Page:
Dougie Metts brings home wrestling gold

  • Wednesday, March 5, 2014

Dan Brown/Independent Dougie Metts, a seventh grader at Berkeley Middle School recently won a gold medal and a bronze medal in regional and statewide wrestling competition, and because of his performance competed with South Carolina’s Team Palmetto on the national middle school wrestling stage.

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The future of Berkeley Stags wrestling looks mighty bright, and this has nothing to do with the five high school wrestlers that competed in the Class AAA state wrestling tournament in Anderson this past weekend.

This is about the future of Berkeley Stags wrestling come 2016 and beyond.

That’s when seventh grader Dougie Metts will be in high school, and the rest of the wrestling world, especially those competing in the 106-to-120-pound weight classes, better watch out.

Metts brought home a pair of medals in recent regional and statewide middle school wrestling competitions, taking home a gold medal at the Marion Regional Qualifier to qualify for the Middle School State Championship with the South Carolina Youth Wrestling Assocation’s Carolina Invitational state championship meet.

Metts finished with the bronze medal going 4-1 for the tournament with three pins and one major - a win by more than 10 points. Metts’ only loss was by two points (9-7) where he finished third in the state at the 86-pound weight class.

“Dougie Metts is for real,” said Stags Coach Shane Judy. “He is very high on everyone’s radar right now and I can’t wait to have him as part of the Stags in two years.”

Berkeley Middle School Principal Mike Wilkerson agrees: “Dougie is the real thing. He’s an athlete. This kid has a fantastic future ahead of him. He is what we want to make middle school athletics all about, not just wrestling. We get these kids ready to feed into the high school programs at Berkeley.”

Metts keeps his cards - and his medals - close to his chest,

“I keep my medals in my book bag,” he said. “I don’t take them out and show them off to anybody. I’d rather stay quiet about it and do my talking on the mat.”

The competition around the state has heard Metts loud and clear in that regard.

Metts has been wrestling for six years and feels at home in the gym and weight room, currently competing in the 86-pound weight class.

He projects to wrestle in the 106-pound weight class when he reaches high school, but don’t mistake his lack of size for lack of heart once the whistle blows.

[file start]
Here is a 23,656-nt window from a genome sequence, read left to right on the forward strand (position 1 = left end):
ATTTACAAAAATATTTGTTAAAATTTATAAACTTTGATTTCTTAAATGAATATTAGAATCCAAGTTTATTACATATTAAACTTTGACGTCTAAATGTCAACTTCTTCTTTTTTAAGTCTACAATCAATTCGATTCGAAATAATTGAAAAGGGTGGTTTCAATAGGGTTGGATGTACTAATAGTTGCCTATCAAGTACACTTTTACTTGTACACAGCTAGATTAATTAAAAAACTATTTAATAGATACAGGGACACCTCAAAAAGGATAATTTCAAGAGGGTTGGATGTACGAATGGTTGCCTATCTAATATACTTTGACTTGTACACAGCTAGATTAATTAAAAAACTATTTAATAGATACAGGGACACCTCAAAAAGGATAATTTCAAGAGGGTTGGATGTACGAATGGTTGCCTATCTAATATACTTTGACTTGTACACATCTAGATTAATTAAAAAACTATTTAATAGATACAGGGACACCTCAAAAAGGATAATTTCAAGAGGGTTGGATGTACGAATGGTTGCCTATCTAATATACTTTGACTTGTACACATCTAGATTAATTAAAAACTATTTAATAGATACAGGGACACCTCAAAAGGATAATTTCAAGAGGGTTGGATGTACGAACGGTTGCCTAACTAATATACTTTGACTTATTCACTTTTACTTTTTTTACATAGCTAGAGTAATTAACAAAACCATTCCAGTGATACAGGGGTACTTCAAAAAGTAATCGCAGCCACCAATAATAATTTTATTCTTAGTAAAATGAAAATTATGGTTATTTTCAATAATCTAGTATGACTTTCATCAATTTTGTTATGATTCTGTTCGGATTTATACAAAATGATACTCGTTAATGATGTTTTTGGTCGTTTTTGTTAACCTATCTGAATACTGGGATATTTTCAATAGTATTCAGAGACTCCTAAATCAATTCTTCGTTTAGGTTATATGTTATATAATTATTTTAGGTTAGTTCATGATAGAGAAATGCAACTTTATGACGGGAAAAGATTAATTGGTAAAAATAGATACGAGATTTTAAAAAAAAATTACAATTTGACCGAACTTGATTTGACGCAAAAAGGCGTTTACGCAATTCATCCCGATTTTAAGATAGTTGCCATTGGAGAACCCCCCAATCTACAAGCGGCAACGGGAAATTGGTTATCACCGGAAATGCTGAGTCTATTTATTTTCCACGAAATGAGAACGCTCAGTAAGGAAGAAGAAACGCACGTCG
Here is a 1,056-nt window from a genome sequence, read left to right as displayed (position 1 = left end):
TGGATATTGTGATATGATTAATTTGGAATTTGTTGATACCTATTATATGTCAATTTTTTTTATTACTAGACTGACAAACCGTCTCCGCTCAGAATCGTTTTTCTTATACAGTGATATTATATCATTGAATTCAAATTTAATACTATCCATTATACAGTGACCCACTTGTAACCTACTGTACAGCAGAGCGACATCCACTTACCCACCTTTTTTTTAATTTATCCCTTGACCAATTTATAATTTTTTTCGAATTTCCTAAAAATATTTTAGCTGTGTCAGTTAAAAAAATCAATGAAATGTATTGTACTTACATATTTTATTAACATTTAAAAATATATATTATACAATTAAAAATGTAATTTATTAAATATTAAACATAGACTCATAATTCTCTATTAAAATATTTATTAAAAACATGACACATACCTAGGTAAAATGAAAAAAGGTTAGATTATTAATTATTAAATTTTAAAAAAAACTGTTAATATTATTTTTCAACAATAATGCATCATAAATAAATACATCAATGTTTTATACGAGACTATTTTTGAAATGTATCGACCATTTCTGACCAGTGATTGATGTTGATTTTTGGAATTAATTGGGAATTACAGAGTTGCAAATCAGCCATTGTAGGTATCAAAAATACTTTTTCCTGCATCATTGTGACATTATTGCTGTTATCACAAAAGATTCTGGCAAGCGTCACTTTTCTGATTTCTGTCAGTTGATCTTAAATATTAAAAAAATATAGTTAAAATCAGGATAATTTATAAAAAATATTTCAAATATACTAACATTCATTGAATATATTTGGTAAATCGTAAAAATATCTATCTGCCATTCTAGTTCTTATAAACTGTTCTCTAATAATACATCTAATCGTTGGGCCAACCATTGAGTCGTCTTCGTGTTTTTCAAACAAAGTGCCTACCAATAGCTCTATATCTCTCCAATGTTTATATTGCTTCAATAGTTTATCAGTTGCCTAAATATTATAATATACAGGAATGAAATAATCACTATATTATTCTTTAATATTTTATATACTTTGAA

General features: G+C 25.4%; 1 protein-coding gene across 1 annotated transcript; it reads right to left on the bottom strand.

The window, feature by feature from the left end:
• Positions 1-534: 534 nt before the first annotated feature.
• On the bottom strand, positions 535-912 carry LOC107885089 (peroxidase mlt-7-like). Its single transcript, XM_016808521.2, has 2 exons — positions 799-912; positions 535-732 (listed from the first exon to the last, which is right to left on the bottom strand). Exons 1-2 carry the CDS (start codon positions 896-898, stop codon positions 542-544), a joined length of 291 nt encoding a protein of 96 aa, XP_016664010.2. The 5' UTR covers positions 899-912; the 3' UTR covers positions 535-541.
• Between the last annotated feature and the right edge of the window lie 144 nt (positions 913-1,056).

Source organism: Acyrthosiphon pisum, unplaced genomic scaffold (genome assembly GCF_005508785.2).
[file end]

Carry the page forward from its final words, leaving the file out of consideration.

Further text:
Metts is a predator inside the circle.

“I like to come in for the kill quickly,” said the youngster, who finished the middle school season with 15 pins, twin wins by major, and just three losses. “I want to end it fast, get the pin, and move on to the next round. The longer a match goes, the greater the potential for something to go wrong.”

His mindset is to be constantly on the attack and his record proves it.

In the regional qualifier Metts pinned all five of his opponents to qualify for the state meet and bring home the gold.

The top four in each region advanced to the SCYWA’s Carolina Invitational, where Metts competed as part of the top 16 wrestlers in the state in his weight class.

BMS placed 33rd out of 78 teams in points with Metts finishing third and winning the bronze medal as the team’s sole representative.

“That’s what I like most about wrestling,” Metts said. “It’s a one-on-one sport, just you and your opponent. If you win or lose it’s all on you. You can blame only yourself.”

Following his impressive finish at the Carolina Invitational and winning multiple medals throughout the SCYWA’s wrestling season, Metts was invited to compete with Team Palmetto’s middle school wrestling team in the 85-pound weight class. The statewide team traveled to Wildwood, NJ where Metts competed against some of the best middle school wrestlers from across the country in the Wildwood National Duals. Mett’s team finished the three-day tournament placing 12th out of 40 teams.

Metts also credits his success this year to the first class weight training facility at Berkeley Middle School, part of BHS Athletic Director Jeff Cruce’s weight training philosophy where athletes “practice” to improve their skills first in the weight room.

“It’s good to have something like this here,” Metts said. “It has really helped with my stamina and my strength.”

Metts said last year he struggled with conditioning drills.

“I could barely do one pullup last year,” he said, “But this year after working with the weights I can do several. It helps a lot.”

Wilkerson said the BMS weight training facility has produced results across the board.

“Coach Cruce got us up and running over here,” he said. “Dougie Metts is a hard worker and his dedication is paying off.

“Kids come into Berkeley Middle School, the first thing we show them is our weight room. There’s nothing like it a other middle schools around here.”

Metts wants to wrestle collegiately and currently is interested in veterinary science as a field of study. He wants to work some day with animals in a zoo environment.

He has his heart set on Penn State, or Newberry, if he decides to remain close to home.

But there is plenty of time for the grown-up goals.

Right now, Dougie Metts enjoys being a kid, and he enjoys wrestling.

Especially winning.

“It feels good to win,” he said. “I know I do my best, win or lose, and I want to do my best for those who are there to support me, like my family.”

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